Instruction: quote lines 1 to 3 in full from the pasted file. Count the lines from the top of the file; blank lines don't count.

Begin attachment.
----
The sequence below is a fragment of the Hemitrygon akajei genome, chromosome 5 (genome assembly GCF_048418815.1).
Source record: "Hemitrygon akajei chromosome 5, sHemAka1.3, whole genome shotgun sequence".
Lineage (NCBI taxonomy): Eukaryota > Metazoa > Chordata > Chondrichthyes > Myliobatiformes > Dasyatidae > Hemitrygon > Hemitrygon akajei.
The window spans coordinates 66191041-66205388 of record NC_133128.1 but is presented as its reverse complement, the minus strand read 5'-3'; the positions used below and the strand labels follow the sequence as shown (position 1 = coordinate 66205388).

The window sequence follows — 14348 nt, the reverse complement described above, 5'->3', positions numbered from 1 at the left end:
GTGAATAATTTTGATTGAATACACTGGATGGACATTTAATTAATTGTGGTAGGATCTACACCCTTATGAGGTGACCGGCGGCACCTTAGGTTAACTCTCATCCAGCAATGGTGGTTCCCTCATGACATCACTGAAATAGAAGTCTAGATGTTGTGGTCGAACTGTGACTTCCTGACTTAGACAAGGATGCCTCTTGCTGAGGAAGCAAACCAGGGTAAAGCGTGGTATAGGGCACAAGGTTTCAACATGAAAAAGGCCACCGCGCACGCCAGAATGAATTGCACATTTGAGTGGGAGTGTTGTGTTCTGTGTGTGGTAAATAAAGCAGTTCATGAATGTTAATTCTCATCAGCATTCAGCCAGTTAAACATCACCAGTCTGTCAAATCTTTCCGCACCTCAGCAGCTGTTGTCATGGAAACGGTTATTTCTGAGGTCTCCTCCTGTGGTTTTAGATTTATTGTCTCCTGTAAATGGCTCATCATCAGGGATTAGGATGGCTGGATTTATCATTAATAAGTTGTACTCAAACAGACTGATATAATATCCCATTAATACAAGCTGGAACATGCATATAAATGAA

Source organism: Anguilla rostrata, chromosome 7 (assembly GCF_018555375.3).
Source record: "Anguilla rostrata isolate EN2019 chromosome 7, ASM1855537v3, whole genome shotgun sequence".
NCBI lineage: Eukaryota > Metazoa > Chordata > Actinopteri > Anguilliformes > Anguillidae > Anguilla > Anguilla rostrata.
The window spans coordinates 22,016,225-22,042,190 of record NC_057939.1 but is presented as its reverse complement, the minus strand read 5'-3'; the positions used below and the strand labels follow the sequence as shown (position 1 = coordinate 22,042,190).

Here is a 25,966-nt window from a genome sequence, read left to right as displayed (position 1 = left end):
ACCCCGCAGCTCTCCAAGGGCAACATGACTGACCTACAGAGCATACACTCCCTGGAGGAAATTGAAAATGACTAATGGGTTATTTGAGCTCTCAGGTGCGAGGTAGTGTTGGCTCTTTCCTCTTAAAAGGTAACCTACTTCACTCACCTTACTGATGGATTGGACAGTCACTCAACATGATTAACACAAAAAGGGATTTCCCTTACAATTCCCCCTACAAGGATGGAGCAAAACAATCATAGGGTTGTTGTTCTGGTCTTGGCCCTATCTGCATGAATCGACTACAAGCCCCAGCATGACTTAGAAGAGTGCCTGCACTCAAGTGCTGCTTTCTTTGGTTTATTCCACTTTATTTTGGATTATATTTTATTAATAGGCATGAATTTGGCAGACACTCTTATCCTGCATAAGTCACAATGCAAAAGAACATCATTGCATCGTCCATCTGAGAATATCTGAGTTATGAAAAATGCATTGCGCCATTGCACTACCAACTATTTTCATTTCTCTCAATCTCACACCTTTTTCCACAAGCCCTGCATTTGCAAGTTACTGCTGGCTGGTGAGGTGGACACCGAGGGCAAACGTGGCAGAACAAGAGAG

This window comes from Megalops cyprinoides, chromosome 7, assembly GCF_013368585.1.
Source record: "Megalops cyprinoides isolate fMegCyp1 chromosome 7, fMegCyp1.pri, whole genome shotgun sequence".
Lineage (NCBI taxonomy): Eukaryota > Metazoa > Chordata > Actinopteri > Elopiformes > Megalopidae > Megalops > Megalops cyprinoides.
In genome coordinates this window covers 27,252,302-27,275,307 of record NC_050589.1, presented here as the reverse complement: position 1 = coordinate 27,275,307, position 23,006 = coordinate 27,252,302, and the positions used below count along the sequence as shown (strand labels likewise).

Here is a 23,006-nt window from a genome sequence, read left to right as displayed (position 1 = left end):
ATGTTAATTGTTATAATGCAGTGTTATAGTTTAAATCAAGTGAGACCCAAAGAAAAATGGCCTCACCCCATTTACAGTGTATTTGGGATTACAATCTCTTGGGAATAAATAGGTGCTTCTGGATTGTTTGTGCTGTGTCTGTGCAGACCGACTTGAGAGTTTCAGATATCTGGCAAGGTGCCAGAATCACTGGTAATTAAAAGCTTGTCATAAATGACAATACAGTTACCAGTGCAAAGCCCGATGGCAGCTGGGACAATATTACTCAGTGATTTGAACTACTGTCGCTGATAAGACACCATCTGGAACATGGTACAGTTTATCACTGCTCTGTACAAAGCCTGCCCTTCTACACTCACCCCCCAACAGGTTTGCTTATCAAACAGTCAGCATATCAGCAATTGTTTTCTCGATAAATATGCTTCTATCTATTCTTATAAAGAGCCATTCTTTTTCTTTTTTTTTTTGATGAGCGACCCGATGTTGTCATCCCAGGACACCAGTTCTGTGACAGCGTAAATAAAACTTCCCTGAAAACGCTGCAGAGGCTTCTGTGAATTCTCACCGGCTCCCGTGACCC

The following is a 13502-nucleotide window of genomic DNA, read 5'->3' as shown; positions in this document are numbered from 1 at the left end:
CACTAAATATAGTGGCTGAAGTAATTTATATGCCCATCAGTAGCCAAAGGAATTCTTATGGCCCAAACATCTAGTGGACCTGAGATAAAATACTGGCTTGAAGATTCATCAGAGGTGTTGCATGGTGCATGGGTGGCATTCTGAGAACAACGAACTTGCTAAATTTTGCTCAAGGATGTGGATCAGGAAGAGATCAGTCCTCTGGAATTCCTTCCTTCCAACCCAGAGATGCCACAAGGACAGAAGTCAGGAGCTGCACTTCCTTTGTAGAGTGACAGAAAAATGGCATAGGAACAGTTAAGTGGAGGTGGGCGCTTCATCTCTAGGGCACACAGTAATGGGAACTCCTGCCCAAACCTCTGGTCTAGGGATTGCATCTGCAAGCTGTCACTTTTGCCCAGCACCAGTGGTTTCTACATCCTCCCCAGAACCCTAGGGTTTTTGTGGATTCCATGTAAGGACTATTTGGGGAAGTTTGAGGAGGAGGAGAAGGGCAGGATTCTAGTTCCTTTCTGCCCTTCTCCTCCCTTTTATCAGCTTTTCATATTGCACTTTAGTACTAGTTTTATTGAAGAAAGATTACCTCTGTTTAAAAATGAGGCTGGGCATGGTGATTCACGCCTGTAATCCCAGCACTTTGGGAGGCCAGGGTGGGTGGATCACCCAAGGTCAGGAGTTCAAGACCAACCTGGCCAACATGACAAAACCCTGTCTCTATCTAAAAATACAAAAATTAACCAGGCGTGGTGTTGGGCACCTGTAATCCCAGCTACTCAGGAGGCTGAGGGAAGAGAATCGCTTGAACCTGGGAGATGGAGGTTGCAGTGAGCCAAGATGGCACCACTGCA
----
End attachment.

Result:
The sequence below is a fragment of the Hemitrygon akajei genome, chromosome 5 (genome assembly GCF_048418815.1).
Source record: "Hemitrygon akajei chromosome 5, sHemAka1.3, whole genome shotgun sequence".
Lineage (NCBI taxonomy): Eukaryota > Metazoa > Chordata > Chondrichthyes > Myliobatiformes > Dasyatidae > Hemitrygon > Hemitrygon akajei.